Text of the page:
Great Aunt Gertrude
In writing about Ximene I have drawn my inspiration from the fascinating stories told to me by my Great Aunt Gertrude whilst I helped her tidy up after her monthly “Soirees”. She and her husband ran a successful repertory company and the guests were her theatrical peers. She called me “daaarling” and encouraged me to smoke Gauloises, because she liked the smell.
Great Aunt Gertrude claimed John Stanley, founder of the Stanley Dynasty as an ancestor and my own research since then has found nothing to nullify that claim.
The identification of the Stanleys as ancestors had real meaning because both my aunt and myself had grown up in the industrial town of St Helens which adjoins the extensive Stanley estates of Knowsley and Lathom, much of which still exist to the present day. As a child I had played on the “coach road” between Knowsley and Lathom, a private road providing express contact between the two estates. By the time of my childhood it was a place of mystery and exitement; a secret highway, mostly overgrown, running through farmers fields but still well paved.
Again for me this had instant impact. As a child one of the greatest delights was to visit the Isle of Mann, travelling on one of the old steamers out of Liverpool.
Aunt Gertrude talked about an unnamed “French Woman” who was John Stanley’s first wife, the mother of John Stanley’s eldest son and who facilitated John’s rise to prominence.At first glance this was not supported by any genealogical records. I found no specific record of “the frenchwoman” and have no idea where Auntie Gertie got her information from. However she told her story with conviction, she implanted images in my mind which I have never forgotten.
When I started my own investigations I discovered that John was in what is now Southern France with the Black Prince’s army in 1355 -1356 and was present at the battle of Poitiers when English forces captured the French King John. I became particularly interested in the year before Poitiers when the Black Prince carried out a cavalry raid (chevauchee) starting at Bordeaux in the west and penetrating as far as Beziers in the east. This whole campaign is shrouded in mystery and the chroniclers disagree about time duration and places visited.
If there was a frenchwoman,here was the mechanism by which John might have met her. Almost immediately there were ideas formulating which were to form the basis of a story, but which story? Who would be the main protaganist?
It was a cyclical process; visits to libraries, nearly four months in total in the south of France. It became increasingly obvious that this was a story about John meeting Ximene and that the meeting lead to a life changing experience for both of them.
Whilst in the south I became aware that many of the local people speak their own language, Occitan and that there is an Occitan independence movement.
This was completely new to me and so an understanding of a history of the relationship and differences between the French and the peoples of Occitan became essential.
It did not take long for another item to be added to my list of research topics. It was virtually impossible to discuss the history and culture of Occitan without discussing the Cathar religion and the genocidal Albigensian crusade. Concepts of people being thrown out of their homes and being burned to death in their hundreds seemed beyond belief. Slowly I learned that the true story of the Albigensian crusade was, if anything, worse than described in these first discussions.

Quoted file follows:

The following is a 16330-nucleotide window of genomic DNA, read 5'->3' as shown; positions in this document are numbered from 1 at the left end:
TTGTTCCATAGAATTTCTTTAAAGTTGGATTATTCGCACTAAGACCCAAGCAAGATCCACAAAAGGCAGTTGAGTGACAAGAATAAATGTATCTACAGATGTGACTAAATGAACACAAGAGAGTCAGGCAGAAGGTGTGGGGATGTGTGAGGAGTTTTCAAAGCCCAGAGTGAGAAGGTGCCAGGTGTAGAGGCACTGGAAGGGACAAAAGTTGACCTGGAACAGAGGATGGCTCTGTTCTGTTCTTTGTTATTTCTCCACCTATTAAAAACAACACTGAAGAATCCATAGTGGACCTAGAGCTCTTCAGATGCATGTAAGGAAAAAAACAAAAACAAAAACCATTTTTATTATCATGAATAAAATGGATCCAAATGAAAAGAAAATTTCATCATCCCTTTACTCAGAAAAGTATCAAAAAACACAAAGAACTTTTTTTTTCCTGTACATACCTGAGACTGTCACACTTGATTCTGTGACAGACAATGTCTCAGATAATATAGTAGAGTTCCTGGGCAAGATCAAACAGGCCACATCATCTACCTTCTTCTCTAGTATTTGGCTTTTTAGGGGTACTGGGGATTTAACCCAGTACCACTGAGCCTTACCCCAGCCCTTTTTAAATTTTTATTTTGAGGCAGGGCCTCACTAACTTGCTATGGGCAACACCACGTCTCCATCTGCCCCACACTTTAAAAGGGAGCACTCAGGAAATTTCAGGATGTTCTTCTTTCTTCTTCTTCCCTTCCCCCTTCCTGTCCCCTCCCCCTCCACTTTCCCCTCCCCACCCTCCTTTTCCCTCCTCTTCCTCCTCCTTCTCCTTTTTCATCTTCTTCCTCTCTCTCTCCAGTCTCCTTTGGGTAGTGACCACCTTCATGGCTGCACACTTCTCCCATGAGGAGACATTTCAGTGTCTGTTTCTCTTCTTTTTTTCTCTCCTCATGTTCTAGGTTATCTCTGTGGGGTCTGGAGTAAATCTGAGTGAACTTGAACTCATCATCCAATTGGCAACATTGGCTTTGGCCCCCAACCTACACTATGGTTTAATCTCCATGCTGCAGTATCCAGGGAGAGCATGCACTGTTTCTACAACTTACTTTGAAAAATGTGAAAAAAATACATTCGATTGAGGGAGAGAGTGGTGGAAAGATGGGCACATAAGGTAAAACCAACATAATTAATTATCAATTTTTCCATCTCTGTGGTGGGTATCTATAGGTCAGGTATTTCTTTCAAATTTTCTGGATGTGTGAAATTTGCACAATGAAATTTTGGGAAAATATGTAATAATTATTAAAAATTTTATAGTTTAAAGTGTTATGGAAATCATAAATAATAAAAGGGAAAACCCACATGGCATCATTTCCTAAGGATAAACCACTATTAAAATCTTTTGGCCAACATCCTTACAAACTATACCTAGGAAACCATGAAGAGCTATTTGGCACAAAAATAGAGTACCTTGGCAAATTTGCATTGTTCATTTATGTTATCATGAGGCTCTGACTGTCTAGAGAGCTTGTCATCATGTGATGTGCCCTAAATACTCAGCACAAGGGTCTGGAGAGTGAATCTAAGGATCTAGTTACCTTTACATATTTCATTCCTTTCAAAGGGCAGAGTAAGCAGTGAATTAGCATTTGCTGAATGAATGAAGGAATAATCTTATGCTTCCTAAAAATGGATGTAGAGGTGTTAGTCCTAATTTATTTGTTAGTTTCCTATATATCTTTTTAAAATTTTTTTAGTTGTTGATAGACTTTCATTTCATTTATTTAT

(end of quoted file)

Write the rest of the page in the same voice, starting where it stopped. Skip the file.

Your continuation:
Six powerful women
I made notes about the stories Auntie Gertie told but for long period I was so busy earning a living that I put the notes to one side exept for occasion visitations in holiday periods. Then an opportunity presented itself. For over twenty years I worked throughout Australasia and S E Asia as a trainer, lecturer and consultant in Engineering Management.
As there was a dearth of published material dealing with the subjects covered, Longmans published a whole series of books to support my lecture tours. This made writing a central part of my life. From time to time I returned to Occitan and came to fall in love with its rugged beauty.
Slowly I made time to revisit the notes I had made. In trying to match Great Aunt Gertudes stories with recorded history I found myself reviewing the political and social forces which lead to the Wars of the Roses. This became yet another research topic.
I identified six powerful women who shaped events and concluded that their actions were in some way co-ordinated . I discovered that in one way or another they all had contact with John Stanley. I speculated on the presence of a seventh person, probably a woman who facilitated the introduction of the others to their positions of influence.
Circumstantial evidence says this could be “The French Woman”. She, not John Stanley became my protagonist. I have given this shadowy woman a name–Ximene–and told her story.
Change of Focus
Ximene’s adventures were first documented in hotel rooms and alongside hotel swimming pools during my years touring the southern continents on various lecture tours. In those early years almost everything I wrote caused a need for additional research. I have created this web site as promotion for my books, a repository for my research and a record of my involvement with the craft of writing.
The progression from revisting notes I had made of conversations with Aunt Gertrude was relatively slow, there was so much to learn.
As my work slowly turned from a genealogical investigation into a desire to write about the mystery frenchwoman, a series of topics acted as stimulation for my imagination.